Community Risk Reduction
f o r d I love to use the Anaheim, California, case study for community risk reduction (CRR) for several reasons. First, it provides a specific example of
how changes in emergency response can help reduce
risks for the community. It is also a reminder that the
process steps for CRR may be applied to risks other
than fire. And it’s a great way for us to collectively
demonstrate how helping our community manage
risks can help us get ahead of the call.
Fire Chief Randy Bruegman and Paramedic Captain
Dave Barry have been helping our collective efforts to
increase the use of CRR concepts locally by sharing
this example of their Community Care Response Unit
(CCRU) and how it came about. It is a nontransport
unit that is staffed with a paramedic and a nurse
practitioner to respond to low acuity calls, providing
assessment and care directly in the field. It is modeled
after a pilot program in Mesa, Arizona, but also arose
out of a realization that the Affordable Health Care
Act provided Anaheim with an opportunity to partner
with local hospitals to find better and less expensive
ways to provide service.
Anaheim’s risk assessment, like many others, showed
a very high incident rate for medical calls in the community, and the responders knew the numbers were only
going to climb because of an aging population. They also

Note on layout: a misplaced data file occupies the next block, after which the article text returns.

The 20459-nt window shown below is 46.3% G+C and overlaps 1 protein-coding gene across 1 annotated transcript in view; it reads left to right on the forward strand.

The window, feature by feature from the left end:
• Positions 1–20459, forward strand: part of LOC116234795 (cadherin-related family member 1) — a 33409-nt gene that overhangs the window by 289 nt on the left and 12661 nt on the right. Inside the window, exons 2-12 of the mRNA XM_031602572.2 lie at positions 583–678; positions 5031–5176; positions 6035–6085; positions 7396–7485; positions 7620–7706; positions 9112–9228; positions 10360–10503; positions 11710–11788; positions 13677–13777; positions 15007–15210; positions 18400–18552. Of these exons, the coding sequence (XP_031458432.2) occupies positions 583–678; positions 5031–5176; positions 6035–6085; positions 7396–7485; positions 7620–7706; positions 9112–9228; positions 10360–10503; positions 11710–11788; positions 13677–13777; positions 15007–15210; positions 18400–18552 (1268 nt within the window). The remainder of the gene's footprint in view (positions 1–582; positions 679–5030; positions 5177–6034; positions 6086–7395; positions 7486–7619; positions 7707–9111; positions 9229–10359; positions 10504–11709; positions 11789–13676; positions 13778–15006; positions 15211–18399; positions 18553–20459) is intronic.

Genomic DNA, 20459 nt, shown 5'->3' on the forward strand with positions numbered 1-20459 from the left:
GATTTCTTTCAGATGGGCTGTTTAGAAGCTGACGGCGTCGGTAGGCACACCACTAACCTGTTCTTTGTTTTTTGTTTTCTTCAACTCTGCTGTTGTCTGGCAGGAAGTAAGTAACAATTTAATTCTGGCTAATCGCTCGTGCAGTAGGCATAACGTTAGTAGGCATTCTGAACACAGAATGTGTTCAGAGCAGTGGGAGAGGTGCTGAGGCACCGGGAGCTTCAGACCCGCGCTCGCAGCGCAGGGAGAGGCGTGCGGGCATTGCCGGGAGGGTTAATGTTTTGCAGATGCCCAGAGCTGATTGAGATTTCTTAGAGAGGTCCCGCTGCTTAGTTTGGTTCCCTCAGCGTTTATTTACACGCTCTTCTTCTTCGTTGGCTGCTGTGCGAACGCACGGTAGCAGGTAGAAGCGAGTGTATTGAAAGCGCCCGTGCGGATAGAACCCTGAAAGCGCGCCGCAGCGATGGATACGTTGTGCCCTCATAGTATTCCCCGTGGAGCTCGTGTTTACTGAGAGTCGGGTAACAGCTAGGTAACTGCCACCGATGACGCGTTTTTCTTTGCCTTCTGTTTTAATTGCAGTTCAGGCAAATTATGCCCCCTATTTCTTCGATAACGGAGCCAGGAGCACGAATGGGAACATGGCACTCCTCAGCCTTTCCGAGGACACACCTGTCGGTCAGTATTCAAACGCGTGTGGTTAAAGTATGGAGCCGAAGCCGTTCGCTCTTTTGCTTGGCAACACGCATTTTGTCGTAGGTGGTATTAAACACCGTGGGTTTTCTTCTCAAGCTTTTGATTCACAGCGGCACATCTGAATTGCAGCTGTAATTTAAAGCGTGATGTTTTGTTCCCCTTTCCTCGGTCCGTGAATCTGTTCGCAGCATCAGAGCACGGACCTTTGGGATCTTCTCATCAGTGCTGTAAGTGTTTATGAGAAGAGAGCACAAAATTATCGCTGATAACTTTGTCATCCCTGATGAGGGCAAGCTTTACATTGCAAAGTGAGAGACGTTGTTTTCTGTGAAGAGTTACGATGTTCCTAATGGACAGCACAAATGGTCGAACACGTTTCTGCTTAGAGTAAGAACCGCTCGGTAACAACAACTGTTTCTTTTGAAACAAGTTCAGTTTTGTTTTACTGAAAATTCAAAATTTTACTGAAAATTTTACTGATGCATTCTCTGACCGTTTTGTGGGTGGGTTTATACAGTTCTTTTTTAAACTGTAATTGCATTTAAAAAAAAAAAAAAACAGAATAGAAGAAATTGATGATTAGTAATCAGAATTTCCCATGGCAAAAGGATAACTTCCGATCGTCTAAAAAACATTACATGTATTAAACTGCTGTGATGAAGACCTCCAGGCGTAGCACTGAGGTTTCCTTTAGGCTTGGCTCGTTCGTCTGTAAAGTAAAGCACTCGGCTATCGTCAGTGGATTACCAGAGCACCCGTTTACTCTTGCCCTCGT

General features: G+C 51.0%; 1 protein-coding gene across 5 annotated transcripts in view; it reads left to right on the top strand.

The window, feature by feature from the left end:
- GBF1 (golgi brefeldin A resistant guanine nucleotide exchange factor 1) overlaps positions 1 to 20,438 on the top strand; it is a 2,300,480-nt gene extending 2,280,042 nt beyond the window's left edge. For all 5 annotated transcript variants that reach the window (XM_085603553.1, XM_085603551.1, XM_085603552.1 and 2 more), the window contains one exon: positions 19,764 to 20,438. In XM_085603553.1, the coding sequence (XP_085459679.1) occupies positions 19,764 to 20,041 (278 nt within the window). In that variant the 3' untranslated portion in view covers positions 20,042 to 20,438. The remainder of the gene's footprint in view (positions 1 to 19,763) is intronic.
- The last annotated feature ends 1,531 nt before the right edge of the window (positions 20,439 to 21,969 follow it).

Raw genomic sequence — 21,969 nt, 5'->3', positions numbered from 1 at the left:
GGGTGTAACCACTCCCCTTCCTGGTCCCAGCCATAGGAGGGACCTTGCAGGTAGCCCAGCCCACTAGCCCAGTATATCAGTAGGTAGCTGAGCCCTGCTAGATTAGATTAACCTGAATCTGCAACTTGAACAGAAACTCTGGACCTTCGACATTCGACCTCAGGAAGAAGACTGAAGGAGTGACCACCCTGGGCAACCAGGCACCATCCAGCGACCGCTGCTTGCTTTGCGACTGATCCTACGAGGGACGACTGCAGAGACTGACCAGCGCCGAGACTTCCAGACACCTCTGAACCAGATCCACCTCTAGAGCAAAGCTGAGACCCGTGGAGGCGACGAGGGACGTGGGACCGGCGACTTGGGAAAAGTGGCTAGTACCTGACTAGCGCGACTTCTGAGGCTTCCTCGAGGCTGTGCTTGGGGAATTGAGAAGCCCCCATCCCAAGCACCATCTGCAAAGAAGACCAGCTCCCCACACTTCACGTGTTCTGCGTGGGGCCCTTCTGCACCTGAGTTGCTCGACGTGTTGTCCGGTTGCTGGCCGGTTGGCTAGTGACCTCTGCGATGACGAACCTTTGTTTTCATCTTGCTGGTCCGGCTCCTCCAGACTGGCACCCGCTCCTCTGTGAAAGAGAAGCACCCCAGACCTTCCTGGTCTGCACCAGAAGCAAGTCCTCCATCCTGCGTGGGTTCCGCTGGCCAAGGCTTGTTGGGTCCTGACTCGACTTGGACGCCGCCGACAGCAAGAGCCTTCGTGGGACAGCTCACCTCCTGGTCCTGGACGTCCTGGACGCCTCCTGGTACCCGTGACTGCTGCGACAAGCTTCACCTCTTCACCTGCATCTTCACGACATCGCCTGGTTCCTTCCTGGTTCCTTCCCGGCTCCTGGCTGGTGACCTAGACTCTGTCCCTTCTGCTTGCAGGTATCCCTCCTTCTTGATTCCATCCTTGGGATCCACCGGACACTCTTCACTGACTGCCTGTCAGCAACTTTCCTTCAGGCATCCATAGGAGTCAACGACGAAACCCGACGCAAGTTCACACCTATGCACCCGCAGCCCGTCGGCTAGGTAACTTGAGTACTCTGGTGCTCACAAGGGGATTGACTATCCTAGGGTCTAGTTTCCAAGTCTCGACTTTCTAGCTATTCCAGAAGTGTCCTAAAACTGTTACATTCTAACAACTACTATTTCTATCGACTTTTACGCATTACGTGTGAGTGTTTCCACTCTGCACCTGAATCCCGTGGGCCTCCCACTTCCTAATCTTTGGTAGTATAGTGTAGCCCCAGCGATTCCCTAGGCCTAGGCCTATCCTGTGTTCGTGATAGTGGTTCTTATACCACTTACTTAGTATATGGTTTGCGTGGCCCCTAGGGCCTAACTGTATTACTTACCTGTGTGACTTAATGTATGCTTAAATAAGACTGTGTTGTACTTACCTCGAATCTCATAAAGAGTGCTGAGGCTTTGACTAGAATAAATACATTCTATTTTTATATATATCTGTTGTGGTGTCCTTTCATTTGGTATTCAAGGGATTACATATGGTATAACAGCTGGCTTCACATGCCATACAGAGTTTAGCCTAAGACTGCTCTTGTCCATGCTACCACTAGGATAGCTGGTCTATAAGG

had impetus to put the program together because of a
report released in 2012 from the Orange County Grand
Jury. This rather unique aspect of a grand jury is new to
me but driven by state law in California. The civil, or
“watchdog,” responsibilities of the grand jury include
the examination of all aspects of county government,
including special districts, to ensure the county is being
governed honestly and efficiently and county monies are
being handled appropriately.
The report helped provide the impetus for change
in Anaheim, which Bruegman leveraged into support for the plan to implement a Mobile Integrated
The goal of the program was to increase advanced
life support (ALS) availability, test mobile health care
integration, create a hospital-fire-ambulance partner-
ship, and reduce trips to the emergency room. The
partnership was formed with the Kaiser Permanente
of Orange County and CARE Ambulance service.
They secured a private ambulance and equipped it so
that they could (among other things) bandage, suture,
clean wounds, prescribe certain medications, conduct
blood analysis, and communicate directly with primary and urgent care facilities.
True to our model of CRR, their efforts include an
evaluation component to demonstrate the results they
have achieved. Between May 2015 and May 2017,
they have documented a number of improvements
that show the value of this program, including the
• 1,709 dispatches.
• Saw 554 patients.
• Ran on an average of 23 calls per month, 5. 4 calls
Anaheim CARES Unit
A specialized care vehicle that treats
low acuity calls in the field
Above: The CCRU is a nontransport unit that is staffed with a
paramedic and a nurse practitioner to provide assessment and
care directly in the field. (Photos by Anaheim Fire & Rescue.)
Below: This model provides them with the opportunity to integrate
ourselves into the broader public health arena, where they are
viewed as an integral part of the overall medical system.